For entrants, the runs were plentiful, and the surface was perfect .The crew were dressed sympathetically to the era of the cars on display – no high-vis in sight!
Drag-Ens president Andrew McClelland and fellow member Garry Ward came up with the idea for Rattle Trap back in 2014. For Andrew, it was the Mud Run in Gresford, NSW, that provided the inspiration. “It was laidback, no egos, just people enjoying their cars,” he says. “I’ve enjoyed the events management side of Valla; Rattle Trap was a chance to do something small, focusing on traditional hot rods as opposed to the more street rod-oriented aspect of the hobby.”
With 65 members, and having hosted 41 consecutive Valla Rod Runs, the Drag-Ens easily mustered a crack 15-member committee to bring Rattle Trap from concept to reality. Then the hunt was on for a suitable beach location to stage the event.
The Australian Confederation of Motor Clubs proved very helpful in this regard, along with 4WD clubs, who are experienced with both red tape and beaches. In the end, Crowdy Head proved to be the perfect spot: suitable tides, entry, amenities and a huge campground nearby. It’s on Crown land and accessible via permit.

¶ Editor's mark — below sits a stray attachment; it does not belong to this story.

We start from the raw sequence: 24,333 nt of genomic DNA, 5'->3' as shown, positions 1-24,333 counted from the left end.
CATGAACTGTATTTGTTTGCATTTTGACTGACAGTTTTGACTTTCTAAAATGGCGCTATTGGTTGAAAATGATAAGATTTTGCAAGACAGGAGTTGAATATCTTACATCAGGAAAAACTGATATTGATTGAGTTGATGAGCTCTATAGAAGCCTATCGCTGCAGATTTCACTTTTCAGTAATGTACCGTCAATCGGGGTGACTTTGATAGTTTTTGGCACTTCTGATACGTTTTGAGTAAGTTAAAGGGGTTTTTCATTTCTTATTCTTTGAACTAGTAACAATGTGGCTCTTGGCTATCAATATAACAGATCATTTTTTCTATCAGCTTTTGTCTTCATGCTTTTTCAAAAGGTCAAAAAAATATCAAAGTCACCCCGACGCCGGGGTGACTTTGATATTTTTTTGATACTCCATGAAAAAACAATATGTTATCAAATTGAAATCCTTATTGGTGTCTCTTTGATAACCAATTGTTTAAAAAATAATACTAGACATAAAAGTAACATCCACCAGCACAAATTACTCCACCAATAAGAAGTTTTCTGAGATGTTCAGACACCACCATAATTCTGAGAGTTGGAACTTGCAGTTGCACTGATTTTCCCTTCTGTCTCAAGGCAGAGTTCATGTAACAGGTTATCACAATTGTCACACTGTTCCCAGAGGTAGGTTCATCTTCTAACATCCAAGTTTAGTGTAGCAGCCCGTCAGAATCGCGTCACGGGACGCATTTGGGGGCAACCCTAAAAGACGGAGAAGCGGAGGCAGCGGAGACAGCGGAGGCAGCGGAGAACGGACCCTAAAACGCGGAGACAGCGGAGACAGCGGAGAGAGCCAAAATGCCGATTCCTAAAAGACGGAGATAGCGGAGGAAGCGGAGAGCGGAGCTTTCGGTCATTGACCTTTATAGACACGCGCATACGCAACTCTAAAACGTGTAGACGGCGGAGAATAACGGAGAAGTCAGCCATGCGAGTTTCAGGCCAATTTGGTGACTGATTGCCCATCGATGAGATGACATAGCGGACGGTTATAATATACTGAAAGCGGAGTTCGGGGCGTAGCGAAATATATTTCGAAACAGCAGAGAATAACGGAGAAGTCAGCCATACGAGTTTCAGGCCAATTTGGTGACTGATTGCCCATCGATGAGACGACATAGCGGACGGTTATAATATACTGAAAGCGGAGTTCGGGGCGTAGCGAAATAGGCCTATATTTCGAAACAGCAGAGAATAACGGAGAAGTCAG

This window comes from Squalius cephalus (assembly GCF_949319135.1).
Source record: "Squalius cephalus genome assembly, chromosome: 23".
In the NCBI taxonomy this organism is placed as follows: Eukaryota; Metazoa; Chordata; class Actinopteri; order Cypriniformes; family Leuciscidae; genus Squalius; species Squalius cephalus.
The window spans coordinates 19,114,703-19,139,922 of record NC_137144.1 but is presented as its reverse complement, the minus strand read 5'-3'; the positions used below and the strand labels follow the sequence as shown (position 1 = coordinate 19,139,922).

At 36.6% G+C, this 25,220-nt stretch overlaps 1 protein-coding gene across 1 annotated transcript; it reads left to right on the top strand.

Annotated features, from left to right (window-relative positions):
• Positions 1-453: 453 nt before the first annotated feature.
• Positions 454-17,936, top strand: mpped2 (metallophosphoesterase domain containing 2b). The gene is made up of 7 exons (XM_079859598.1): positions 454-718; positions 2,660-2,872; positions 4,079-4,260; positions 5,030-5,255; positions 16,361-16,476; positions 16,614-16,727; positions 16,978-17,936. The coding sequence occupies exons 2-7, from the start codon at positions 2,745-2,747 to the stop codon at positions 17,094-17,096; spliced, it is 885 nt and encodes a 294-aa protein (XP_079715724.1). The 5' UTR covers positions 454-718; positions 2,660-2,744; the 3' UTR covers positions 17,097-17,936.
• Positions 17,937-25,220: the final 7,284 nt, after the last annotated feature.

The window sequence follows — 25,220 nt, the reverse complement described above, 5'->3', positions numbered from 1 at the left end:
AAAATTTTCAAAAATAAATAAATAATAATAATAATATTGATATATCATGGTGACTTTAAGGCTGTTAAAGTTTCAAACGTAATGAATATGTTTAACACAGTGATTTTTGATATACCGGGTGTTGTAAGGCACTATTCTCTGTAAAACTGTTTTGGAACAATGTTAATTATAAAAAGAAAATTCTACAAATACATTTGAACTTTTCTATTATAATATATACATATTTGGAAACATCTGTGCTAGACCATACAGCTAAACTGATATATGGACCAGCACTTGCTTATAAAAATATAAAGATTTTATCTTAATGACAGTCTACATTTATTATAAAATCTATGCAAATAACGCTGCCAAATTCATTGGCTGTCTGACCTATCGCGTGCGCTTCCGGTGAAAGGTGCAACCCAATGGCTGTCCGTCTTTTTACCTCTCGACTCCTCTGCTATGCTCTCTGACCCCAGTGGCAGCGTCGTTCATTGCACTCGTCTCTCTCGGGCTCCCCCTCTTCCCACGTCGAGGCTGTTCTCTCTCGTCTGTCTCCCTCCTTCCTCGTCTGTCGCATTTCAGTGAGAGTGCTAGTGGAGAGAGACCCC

A 20-page application was submitted, with each ‘T’ crossed and ‘I’ dotted on everything from Portaloos to fencing. Tide charts were consulted, and the May date set.
“We were thinking we might run a few HAMB dragsters if we didn’t get the numbers, but we ended up having to turn people away,” Andrew says. In the end, entries were capped at 48 cars and 14 bikes so that everyone got a decent go. Track marshalling was expertly handled by Drag-Ens member Cory Longfield, who has considerable drag strip experience in funny cars.
With 2000 people in attendance on the day, there aren’t any plans to expand, but the Drag-Ens are keen to run the event for at least three years. “We’ll probably have to move the entrants on to let some new people have a go,” Andrew says.
Events like Rattle Trap are breathing new life into Australian hot rodding, but like a good magic show, the key to success is what happens backstage, beforehand, thanks to good planning and a great crew. The secret, Andrew says, is to “remember that everyone you have to deal with is just people trying to do their job. The question I ask is: How can we work together and make this happen?”